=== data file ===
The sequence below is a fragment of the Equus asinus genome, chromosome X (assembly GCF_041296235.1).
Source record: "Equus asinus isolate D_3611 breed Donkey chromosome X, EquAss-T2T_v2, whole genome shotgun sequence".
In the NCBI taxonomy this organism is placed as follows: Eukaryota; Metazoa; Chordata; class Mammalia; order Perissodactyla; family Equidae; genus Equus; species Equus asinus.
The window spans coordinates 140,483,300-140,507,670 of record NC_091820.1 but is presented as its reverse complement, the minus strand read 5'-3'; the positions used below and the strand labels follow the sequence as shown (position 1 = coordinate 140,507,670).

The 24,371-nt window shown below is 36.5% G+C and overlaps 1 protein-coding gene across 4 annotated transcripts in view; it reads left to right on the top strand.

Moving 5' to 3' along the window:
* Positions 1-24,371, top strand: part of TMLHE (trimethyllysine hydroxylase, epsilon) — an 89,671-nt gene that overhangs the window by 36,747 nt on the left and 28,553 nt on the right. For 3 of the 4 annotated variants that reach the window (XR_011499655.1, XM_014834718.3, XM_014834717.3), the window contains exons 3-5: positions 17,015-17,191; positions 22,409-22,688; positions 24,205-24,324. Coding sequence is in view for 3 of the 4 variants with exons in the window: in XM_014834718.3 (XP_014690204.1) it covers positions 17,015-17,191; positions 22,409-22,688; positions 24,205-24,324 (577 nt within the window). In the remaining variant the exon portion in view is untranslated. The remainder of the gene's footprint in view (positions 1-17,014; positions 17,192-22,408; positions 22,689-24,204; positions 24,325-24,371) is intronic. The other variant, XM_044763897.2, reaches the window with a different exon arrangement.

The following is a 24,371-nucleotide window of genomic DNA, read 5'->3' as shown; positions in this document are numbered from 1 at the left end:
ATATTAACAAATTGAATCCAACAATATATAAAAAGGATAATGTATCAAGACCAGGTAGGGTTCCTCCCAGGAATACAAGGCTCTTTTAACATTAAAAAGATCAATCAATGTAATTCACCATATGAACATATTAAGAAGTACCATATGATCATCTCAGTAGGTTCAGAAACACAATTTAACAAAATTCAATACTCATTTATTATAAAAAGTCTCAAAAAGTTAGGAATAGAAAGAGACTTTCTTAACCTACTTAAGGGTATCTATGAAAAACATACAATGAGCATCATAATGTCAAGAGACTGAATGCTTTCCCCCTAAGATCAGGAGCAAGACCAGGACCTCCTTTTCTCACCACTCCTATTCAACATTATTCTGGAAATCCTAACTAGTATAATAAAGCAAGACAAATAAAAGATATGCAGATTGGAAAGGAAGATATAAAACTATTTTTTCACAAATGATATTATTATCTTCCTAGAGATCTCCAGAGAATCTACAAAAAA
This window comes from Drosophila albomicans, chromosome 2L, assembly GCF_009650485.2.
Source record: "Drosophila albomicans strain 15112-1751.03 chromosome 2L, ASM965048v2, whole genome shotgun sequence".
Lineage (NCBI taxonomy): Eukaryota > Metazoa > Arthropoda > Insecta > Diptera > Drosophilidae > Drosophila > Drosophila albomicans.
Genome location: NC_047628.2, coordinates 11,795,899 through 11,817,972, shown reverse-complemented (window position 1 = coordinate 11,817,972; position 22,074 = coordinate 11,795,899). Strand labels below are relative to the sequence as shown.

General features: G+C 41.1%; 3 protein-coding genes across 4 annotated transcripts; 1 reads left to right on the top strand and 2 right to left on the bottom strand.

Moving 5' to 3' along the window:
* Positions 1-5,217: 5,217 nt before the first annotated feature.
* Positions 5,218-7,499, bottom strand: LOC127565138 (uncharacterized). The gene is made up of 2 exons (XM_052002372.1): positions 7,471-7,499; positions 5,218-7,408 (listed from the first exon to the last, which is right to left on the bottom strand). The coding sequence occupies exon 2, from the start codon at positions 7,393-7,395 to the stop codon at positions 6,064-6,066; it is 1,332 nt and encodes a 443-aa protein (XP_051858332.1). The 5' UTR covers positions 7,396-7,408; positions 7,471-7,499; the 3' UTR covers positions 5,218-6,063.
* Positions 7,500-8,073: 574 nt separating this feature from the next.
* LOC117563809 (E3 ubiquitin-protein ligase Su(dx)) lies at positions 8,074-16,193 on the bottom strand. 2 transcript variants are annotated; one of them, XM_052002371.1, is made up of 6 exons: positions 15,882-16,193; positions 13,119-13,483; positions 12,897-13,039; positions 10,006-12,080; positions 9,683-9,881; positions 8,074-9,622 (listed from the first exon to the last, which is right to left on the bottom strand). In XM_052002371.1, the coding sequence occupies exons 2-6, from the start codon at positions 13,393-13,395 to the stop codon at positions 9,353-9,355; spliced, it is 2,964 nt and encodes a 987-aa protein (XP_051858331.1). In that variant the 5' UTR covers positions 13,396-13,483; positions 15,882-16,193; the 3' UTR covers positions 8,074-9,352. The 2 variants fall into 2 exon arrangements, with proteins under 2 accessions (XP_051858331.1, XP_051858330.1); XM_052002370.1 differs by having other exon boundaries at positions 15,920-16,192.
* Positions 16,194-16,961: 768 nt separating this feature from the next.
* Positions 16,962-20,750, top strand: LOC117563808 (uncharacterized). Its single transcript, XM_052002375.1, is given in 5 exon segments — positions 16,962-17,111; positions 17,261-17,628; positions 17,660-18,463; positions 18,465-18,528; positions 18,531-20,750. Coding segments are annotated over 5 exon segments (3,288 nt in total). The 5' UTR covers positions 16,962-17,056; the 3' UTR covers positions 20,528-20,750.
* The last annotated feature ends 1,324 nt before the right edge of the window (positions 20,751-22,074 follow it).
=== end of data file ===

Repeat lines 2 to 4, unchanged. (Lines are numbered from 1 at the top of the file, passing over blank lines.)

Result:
Source record: "Equus asinus isolate D_3611 breed Donkey chromosome X, EquAss-T2T_v2, whole genome shotgun sequence".
In the NCBI taxonomy this organism is placed as follows: Eukaryota; Metazoa; Chordata; class Mammalia; order Perissodactyla; family Equidae; genus Equus; species Equus asinus.
The window spans coordinates 140,483,300-140,507,670 of record NC_091820.1 but is presented as its reverse complement, the minus strand read 5'-3'; the positions used below and the strand labels follow the sequence as shown (position 1 = coordinate 140,507,670).